Ernest Cline’s sci-fi novel, Ready Player One, centers on users’ experience within the OASIS—a highly advanced, fully immersive simulation. In the book, people prefer living in virtual reality rather than their own because of all the information and possibilities it offers.
Even when the developments might’ve been considered fairly primitive by modern standards, technological progress has always been a definitive characteristic of humanity. Like any new tool, technology has infinite capacity to be used in all the wrong ways—in this, atomic and biological weapons come to mind. And even with better intentions, sometimes technological impact can still skew negatively, such as when society’s immense reliance on it harms our environment, health, or thought patterns.
What keeps security professionals up at night isn’t the idea of outsider threats attacking their companies—it’s their employees. Nearly 61 percent of security leaders surveyed said their biggest issue is worrying about negligent or malicious employees, which they claim are responsible for over half of their organization’s data breaches or security incidents.
The audit world isn’t as scary as people make it out to be. But there are things that you can only learn in the audit profession through experience and not in the classroom. Here are some of the biggest takeaways I learned as a first year auditor:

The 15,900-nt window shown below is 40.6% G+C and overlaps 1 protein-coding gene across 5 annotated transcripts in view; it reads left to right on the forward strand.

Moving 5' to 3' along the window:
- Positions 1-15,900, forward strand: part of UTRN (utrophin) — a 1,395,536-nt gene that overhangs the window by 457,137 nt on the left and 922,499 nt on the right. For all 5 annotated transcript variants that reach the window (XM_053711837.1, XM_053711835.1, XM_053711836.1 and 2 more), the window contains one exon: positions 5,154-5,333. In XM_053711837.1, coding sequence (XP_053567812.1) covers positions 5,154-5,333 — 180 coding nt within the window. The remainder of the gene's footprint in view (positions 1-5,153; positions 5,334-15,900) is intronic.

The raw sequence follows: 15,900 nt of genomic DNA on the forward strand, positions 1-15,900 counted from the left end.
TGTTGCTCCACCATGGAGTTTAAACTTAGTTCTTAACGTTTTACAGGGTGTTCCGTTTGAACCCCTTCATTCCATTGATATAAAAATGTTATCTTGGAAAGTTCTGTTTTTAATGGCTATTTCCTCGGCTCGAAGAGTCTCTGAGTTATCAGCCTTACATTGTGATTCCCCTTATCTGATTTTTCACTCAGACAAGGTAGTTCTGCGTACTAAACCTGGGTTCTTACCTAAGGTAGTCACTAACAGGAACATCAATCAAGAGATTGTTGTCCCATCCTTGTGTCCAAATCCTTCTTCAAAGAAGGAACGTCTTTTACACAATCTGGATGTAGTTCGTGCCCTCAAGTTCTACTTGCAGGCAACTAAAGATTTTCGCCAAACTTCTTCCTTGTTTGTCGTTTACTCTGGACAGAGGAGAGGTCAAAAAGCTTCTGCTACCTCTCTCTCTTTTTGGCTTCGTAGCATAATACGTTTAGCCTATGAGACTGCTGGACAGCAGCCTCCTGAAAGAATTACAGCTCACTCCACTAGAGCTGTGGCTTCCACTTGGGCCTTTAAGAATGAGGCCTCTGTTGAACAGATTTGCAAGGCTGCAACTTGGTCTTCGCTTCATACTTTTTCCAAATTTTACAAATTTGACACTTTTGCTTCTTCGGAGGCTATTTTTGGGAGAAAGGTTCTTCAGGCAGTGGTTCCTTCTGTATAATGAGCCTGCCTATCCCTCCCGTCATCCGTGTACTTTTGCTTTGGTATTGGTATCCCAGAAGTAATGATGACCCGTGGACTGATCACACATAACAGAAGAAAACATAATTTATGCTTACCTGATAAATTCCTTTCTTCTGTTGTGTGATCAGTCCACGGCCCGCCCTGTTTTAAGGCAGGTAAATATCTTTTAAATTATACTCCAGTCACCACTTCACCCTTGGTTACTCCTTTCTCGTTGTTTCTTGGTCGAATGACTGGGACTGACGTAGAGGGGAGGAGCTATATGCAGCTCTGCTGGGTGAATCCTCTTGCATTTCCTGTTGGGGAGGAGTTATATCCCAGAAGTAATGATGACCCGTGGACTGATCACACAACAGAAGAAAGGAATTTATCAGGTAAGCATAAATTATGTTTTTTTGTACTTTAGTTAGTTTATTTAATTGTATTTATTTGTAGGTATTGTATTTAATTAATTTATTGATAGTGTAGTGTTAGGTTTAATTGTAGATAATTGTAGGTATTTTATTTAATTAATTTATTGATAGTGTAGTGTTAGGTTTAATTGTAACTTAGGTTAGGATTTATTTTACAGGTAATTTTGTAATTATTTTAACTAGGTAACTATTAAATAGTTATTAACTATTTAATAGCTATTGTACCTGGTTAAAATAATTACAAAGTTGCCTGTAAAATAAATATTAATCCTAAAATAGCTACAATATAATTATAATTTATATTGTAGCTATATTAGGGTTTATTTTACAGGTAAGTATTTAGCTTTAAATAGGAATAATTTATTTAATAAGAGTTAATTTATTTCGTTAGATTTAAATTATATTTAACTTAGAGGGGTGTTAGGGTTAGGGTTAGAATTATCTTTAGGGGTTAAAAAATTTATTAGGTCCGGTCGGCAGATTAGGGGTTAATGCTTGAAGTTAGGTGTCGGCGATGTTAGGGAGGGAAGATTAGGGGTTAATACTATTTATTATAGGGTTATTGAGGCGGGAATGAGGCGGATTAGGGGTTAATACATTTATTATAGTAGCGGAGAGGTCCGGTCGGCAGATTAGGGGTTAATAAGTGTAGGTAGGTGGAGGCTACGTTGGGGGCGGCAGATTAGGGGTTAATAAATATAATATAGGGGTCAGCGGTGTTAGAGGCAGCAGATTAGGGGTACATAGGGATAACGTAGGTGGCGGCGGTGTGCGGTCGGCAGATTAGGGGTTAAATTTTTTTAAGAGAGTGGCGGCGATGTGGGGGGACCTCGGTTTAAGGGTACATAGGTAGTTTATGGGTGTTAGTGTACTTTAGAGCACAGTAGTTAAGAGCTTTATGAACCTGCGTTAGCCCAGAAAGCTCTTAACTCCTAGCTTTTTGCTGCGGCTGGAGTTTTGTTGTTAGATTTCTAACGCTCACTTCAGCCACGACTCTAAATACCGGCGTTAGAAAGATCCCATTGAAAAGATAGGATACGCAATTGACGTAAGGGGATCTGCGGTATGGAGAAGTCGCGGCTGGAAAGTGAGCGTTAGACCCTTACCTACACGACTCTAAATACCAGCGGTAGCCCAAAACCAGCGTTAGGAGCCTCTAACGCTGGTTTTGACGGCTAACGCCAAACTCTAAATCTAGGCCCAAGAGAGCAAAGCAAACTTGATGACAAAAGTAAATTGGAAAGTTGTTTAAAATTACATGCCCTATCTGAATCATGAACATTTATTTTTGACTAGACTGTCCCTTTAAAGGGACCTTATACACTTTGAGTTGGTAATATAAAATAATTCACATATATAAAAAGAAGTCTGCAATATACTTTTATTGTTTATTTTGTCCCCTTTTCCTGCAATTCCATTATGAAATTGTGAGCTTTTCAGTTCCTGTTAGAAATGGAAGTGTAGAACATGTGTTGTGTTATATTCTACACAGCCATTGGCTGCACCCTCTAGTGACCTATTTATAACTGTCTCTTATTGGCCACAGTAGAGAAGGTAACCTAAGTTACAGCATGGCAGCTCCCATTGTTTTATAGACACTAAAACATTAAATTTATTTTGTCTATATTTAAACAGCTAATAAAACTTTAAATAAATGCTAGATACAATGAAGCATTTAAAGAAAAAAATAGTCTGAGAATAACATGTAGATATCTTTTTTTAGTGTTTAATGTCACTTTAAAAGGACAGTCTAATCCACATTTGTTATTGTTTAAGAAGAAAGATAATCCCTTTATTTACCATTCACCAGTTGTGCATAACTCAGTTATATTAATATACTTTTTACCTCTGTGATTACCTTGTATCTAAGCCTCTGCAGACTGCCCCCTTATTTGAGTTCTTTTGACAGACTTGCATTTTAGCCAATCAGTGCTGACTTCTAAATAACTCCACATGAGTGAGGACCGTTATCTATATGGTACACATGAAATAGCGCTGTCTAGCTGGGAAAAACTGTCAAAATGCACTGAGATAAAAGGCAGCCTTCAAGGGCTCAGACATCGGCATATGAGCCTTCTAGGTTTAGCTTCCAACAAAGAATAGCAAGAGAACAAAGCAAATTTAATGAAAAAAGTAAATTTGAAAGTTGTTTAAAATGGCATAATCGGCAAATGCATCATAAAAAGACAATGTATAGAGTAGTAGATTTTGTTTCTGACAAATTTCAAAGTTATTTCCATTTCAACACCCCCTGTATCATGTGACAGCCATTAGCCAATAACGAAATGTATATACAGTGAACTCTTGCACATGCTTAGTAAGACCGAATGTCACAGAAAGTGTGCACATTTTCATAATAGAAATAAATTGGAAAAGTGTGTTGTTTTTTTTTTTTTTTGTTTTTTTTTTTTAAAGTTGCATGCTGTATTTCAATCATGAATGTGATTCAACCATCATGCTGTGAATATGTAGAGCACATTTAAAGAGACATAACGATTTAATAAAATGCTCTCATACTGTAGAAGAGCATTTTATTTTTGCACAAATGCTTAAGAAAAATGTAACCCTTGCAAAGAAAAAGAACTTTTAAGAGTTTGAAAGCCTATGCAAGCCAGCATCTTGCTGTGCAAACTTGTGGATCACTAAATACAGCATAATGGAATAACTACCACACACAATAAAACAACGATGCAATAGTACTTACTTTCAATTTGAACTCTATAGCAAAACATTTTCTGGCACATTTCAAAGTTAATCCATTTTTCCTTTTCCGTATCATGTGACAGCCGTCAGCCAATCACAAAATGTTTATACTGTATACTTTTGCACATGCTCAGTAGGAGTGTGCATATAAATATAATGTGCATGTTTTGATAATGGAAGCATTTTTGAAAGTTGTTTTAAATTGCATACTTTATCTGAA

One of the most effective ways of approaching professional development is by using collaborative approaches. Or, as Eleanor Roosevelt once said, do one thing every day that scares you. I imagine that might be just as effective when it comes to professionally developing oneself and, as a result, personal skills with it. Here are three areas to consider dedicating attention to on the job if you desire to take personal development to new heights.
Identifying changes that must be made is the easy part. Managing those changes successfully—not so simple! Organizations today need to be extraordinary at adapting to or influencing changes in technology, policy, and procedure. Those who adjust well aren’t phased by the fast pace of the market or the constant evolutions in technology and security standards. Those who struggle with change constantly operate in a reactive state, and fail to properly strategize their business moves.